Friday, February 15, 2013

Friday Slice of Heaven, Slice Into the Woods 2/15/2013

(Sung to the tune of Oran Juice Jones "The Rain")

I saw Bats (and him) dancing in the rain
Batman freaked me out, Bat Fam will never be the same

The Stuff of Legend, yeah it'll treat you right
Broke toys? Toy Maker can help ease their pain
Boogeyman's freaky to Joker's deaky
These two cats corner the market on insane

I saws Bats (and him) dancing in the rain
Batman freaked me out, Bat Fam will never be the same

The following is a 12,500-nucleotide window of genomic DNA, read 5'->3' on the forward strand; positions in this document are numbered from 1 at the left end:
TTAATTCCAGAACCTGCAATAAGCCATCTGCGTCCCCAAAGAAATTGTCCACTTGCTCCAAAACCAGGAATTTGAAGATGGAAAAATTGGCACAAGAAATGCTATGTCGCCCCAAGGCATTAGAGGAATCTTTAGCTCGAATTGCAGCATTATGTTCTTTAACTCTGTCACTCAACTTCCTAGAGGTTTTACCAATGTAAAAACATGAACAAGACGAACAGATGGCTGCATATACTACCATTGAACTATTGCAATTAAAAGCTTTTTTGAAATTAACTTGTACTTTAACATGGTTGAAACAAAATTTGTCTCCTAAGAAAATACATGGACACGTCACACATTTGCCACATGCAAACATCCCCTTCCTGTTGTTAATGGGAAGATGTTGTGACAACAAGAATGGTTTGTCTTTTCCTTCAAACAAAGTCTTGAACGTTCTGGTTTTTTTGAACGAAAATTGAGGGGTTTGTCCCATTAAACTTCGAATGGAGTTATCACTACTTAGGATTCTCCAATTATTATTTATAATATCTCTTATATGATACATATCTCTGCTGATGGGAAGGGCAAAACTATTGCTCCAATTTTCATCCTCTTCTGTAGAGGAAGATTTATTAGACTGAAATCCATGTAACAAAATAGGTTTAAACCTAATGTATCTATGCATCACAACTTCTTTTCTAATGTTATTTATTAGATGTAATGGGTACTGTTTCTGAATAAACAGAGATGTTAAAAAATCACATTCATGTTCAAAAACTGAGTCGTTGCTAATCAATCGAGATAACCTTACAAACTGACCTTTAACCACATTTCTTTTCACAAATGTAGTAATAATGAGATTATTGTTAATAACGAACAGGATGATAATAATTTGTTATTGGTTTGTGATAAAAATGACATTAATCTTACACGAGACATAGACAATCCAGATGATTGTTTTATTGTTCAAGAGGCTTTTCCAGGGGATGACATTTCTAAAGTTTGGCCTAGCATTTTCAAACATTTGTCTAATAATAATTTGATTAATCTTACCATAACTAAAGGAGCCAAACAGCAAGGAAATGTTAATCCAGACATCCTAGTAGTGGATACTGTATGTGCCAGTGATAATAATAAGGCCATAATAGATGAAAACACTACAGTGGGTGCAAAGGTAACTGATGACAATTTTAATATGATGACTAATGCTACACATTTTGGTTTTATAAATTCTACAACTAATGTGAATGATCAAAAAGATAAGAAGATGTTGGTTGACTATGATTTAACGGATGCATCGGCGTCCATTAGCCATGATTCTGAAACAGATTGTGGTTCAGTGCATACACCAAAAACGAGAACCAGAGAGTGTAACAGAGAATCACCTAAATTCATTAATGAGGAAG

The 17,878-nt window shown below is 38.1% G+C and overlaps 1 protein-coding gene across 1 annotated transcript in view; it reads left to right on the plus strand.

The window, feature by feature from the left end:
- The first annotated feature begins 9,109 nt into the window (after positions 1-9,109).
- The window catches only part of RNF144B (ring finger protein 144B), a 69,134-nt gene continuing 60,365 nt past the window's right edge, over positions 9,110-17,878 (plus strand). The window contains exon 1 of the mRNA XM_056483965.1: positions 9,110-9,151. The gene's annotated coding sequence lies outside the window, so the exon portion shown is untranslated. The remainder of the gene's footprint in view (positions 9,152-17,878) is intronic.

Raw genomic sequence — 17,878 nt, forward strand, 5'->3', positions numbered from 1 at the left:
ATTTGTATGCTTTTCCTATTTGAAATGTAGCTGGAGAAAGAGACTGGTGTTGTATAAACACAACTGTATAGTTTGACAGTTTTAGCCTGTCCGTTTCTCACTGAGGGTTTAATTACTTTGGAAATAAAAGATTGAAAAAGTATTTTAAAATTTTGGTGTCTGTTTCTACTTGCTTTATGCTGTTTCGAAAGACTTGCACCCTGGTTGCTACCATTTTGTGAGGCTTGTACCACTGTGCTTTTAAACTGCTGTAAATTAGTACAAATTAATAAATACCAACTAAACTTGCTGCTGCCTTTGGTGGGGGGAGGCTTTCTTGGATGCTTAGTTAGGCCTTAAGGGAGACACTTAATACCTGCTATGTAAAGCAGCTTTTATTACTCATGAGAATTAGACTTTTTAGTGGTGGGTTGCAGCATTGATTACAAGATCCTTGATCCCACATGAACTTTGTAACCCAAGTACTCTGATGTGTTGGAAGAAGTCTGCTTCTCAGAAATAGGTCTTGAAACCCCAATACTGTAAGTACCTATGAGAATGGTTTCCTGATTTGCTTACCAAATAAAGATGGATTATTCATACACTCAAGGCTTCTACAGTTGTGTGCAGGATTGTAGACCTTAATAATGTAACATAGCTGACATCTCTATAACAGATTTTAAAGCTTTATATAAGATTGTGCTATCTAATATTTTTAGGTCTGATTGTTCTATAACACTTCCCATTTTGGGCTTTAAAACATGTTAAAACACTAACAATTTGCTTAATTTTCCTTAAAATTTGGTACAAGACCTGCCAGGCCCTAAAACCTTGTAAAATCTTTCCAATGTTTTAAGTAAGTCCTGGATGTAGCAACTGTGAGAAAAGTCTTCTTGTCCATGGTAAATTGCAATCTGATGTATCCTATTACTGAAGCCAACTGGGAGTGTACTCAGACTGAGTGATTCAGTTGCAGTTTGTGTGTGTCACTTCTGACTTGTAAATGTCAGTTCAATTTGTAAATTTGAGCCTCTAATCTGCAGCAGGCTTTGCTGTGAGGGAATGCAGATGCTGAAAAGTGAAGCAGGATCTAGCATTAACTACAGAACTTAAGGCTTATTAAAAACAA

Okay, what the heck is going on here! C'mon! That's just mean, you guys. <sigh> Hi there faithful Donist World readers. I just finished watching some Transformers episodes at my mom's house that I taped almost three decades ago on VHS rolled into the Donist World corporate headquarters and guess what I found? No guess? All righty, I'll tell you. Obie (my friends' Boston terrier and CFO of Donist World) and Tulip (my Boston terrier, Obie's sister and Donist World marketing director/administrative assistant/party planner/cupcake connoisseur) have taped brown paper bags--you know, the kind for sack lunches--to each of our desks with our names spelled out in glitter on each with "Happy Valentines Day" intricately detailed above our names. Let's see...Obie's bag is overflowing with Dora the Explorer, Friendship is Magic, and GI Joe Valentines. Tulip's bag has those message heart candies, a Starbucks gift card, and a ton of Valentines featuring Iron Man, the Hulk, Strawberry Shortcake (?) and others. In my bag I have a note saying we are out of glitter and tape. Nice, Tulip. Nice, Obie. Okay, while I run out to buy some more tape, glitter and a pack of Valentine's Day cards to write to myself, have a look at the Oran Juice Jones video in the link above ("you're nothing but a squirrel trying to get a nut!) and then head on down to...